Vets Urge Owners Not To Take Dogs For A Walk In Temperatures Over 19C
Brits have been treated to some glorious weather this week, with temperatures soaring well into the 30s on Thursday.
But hot weather isn't so ideal for dogs, who can be at risk of heat stroke if they're not kept cool and hydrated.
Now, one vet has issued a warning about walking our pooches in the scorching weather, explaining they shouldn't be exercised in temperatures over 19°C.
VetsNow explain: "It's generally safe in temperatures of up to 19°C (68°F) but be careful when the mercury rises above this. Even at temperatures as low as 20°C (70°F) dogs are at risk of heat stroke.
"Heat stroke in dogs is essentially a high temperature not caused by a fever. It occurs when dogs are no longer able to self-regulate and keep their temperature at a comfortable level."
VetsNow continued to explain that between the temperatures of 16-19°C it's generally safe to exercise dogs at any time of the day.
Once the temperatures climb to 20-23°C, dogs are at risk of heat stroke if exercised too rigorously - or, if they have an underlying health condition such as obesity or breathing difficulties.
From 24-27°C, extreme caution should be taken, particularly with large, obese, flat-faced and very young dogs as most will find these temperatures very uncomfortable.
VetsNow consider 28-31°C dangerous for all dogs, but life threatening for puppies, larger breeds or dogs that are obese or flat-faced. At temperatures of 32°C or higher, heat stroke is a major risk regardless of breed or condition.
So how do you keep your fur baby safe in the blistering heat?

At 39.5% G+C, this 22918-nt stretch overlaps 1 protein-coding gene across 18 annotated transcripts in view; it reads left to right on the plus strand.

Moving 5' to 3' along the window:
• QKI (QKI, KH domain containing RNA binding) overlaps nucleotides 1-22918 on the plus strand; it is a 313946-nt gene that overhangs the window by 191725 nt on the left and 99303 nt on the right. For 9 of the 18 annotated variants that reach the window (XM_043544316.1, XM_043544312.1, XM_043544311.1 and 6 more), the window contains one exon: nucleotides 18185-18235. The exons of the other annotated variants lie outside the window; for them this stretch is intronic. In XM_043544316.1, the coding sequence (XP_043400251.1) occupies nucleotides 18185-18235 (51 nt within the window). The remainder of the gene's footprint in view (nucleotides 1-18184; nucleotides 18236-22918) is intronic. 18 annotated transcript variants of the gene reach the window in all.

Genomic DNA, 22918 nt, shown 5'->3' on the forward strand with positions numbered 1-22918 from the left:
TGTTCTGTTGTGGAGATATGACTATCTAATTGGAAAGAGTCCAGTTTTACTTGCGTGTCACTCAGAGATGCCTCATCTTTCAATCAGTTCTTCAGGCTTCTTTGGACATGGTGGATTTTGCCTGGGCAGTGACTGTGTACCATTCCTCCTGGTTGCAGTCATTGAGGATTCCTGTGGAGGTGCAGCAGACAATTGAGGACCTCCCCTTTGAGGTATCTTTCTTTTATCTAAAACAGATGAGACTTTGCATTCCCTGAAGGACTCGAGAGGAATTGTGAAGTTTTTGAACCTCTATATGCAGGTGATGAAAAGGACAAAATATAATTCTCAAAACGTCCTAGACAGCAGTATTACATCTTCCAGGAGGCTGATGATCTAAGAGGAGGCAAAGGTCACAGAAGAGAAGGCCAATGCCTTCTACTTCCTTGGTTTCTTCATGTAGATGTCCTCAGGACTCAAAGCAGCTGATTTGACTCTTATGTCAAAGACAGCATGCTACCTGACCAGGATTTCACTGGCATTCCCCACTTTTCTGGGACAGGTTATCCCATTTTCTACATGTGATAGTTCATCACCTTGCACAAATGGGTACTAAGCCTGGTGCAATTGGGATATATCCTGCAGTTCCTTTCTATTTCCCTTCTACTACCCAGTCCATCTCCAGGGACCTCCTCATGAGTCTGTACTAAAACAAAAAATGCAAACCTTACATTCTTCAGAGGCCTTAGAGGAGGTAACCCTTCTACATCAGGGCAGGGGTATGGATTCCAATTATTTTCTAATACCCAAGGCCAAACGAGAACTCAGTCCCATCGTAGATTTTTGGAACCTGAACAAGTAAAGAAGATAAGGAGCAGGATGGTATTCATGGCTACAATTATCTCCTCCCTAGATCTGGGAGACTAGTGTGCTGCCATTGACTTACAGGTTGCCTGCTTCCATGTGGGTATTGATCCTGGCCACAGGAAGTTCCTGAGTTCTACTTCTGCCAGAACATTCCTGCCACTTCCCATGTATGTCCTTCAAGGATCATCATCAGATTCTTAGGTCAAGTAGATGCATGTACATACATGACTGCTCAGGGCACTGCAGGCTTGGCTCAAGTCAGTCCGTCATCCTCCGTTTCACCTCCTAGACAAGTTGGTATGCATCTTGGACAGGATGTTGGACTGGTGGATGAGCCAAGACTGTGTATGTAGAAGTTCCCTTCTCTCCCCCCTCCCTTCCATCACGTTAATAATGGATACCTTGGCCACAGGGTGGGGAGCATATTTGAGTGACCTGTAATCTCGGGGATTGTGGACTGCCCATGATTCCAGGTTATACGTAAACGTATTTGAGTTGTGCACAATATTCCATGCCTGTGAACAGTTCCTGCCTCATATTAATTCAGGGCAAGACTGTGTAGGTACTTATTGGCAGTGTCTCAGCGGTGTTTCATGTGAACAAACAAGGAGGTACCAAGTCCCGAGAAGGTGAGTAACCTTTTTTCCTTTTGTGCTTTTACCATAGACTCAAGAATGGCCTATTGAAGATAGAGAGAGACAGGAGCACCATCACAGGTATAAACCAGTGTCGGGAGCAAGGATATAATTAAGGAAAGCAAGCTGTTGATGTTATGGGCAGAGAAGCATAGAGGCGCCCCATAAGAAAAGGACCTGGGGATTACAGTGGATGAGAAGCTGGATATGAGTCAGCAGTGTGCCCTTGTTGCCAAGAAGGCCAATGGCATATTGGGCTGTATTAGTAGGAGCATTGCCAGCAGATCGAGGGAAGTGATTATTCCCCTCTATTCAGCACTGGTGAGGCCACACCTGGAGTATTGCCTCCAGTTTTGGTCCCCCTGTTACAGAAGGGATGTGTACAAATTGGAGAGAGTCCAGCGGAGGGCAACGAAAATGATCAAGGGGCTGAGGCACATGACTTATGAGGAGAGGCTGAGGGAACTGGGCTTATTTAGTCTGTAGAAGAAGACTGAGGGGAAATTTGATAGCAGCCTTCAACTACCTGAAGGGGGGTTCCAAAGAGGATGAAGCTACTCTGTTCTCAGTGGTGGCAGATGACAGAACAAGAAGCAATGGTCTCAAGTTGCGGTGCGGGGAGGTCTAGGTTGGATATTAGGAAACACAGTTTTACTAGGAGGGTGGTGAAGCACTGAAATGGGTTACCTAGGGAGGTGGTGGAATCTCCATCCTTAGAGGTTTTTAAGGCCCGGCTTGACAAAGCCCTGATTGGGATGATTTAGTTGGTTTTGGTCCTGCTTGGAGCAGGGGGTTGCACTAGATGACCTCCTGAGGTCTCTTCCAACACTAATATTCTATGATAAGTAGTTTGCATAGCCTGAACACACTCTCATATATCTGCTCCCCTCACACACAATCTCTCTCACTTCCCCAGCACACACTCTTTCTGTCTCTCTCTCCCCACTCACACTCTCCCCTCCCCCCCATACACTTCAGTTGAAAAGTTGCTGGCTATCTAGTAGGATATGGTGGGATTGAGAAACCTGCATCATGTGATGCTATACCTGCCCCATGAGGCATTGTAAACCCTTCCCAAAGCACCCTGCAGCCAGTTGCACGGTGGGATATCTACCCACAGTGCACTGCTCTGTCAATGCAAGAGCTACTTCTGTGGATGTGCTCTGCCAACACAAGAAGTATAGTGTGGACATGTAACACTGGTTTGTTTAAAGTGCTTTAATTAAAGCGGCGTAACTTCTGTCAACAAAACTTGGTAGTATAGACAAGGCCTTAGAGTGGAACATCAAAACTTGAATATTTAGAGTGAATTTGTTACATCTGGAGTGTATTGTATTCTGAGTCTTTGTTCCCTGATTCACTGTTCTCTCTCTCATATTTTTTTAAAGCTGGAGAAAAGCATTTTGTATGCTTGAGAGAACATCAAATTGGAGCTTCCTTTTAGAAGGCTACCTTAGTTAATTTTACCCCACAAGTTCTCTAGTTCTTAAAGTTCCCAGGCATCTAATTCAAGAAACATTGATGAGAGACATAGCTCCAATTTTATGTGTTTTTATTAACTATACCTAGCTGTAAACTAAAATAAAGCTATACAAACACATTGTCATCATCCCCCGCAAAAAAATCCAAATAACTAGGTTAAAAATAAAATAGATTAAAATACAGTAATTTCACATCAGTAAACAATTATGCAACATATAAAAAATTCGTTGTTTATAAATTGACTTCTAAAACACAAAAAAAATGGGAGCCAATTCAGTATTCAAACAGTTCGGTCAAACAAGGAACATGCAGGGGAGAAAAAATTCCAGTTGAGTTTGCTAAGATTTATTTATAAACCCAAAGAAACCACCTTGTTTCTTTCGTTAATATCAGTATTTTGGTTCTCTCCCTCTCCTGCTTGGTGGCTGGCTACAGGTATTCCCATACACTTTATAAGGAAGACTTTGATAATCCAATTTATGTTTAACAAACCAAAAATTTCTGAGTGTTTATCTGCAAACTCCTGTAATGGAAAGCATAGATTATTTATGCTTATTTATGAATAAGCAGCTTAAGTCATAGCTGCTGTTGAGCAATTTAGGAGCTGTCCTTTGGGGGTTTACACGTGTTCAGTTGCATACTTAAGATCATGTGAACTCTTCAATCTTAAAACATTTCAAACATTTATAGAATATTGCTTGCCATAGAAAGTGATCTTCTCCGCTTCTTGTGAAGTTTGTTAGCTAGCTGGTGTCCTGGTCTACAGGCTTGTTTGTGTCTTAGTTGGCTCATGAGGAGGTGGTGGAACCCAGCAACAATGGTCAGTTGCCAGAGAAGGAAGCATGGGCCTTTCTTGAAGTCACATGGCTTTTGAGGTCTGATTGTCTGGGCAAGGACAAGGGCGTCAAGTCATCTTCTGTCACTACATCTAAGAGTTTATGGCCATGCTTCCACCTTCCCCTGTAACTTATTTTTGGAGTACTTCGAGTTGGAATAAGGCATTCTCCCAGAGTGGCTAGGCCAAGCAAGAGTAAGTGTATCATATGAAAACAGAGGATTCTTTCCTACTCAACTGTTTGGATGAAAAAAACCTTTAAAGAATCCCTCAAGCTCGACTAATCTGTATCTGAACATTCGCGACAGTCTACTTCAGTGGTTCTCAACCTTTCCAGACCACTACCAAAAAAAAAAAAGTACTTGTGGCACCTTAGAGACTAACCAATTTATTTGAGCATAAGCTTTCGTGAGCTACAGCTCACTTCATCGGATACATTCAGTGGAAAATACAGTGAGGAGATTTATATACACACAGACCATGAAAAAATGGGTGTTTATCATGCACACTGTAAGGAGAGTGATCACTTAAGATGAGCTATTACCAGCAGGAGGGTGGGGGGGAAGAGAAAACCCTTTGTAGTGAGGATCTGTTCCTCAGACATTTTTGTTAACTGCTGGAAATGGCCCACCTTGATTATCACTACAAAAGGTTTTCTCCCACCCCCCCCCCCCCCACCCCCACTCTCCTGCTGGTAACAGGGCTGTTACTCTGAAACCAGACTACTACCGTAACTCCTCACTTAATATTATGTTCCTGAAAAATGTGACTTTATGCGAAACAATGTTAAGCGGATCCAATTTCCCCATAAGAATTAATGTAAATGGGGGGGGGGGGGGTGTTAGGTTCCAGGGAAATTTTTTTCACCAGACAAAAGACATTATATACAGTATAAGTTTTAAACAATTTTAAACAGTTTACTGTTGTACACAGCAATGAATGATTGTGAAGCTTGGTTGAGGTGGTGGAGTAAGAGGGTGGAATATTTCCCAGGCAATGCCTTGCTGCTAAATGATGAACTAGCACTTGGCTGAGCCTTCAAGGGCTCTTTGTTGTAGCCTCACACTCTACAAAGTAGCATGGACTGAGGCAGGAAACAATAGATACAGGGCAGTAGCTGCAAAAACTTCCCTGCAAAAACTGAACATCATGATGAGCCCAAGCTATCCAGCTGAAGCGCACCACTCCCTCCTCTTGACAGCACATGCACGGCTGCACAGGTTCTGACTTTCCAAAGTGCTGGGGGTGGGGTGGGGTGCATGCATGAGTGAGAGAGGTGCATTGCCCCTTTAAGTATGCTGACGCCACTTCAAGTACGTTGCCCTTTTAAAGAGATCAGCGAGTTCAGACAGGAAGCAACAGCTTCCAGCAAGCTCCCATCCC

Blue Cross has issued lots of handy guidance for how to prevent and spot heat stroke in dogs. They explain:
- Make sure your dog has access to clean water at all times, ideally a large bowl filled to the brim. Carry water and a bowl with you on walks.
- On hot days, walk your dog during the cooler parts of the day, in the early morning and late evening.
- Watch your pet for signs of over-heating, including heavy panting and loss of energy. If you recognise these signs when on a walk, stop, find a shady spot and give your dog water.
- Never leave your dog (or any pet) alone in a car, even with the windows open.
- Make cooling tasty treats by making ice cubes with your dog's favourite food inside or stuff a Kong and pop it in the freezer.
- Be particularly careful with short nosed dogs such as bull breeds, boxers, pugs, older dogs, and those that are overweight. These dogs can get heatstroke simply by running around.
You can find more helpful advice on the Blue Cross website.
With temperatures as hot as they have been this week, it's probably best to take your dog out first thing in the morning, as temperatures in many parts of the UK have only been dropping below 20°C after 10pm.
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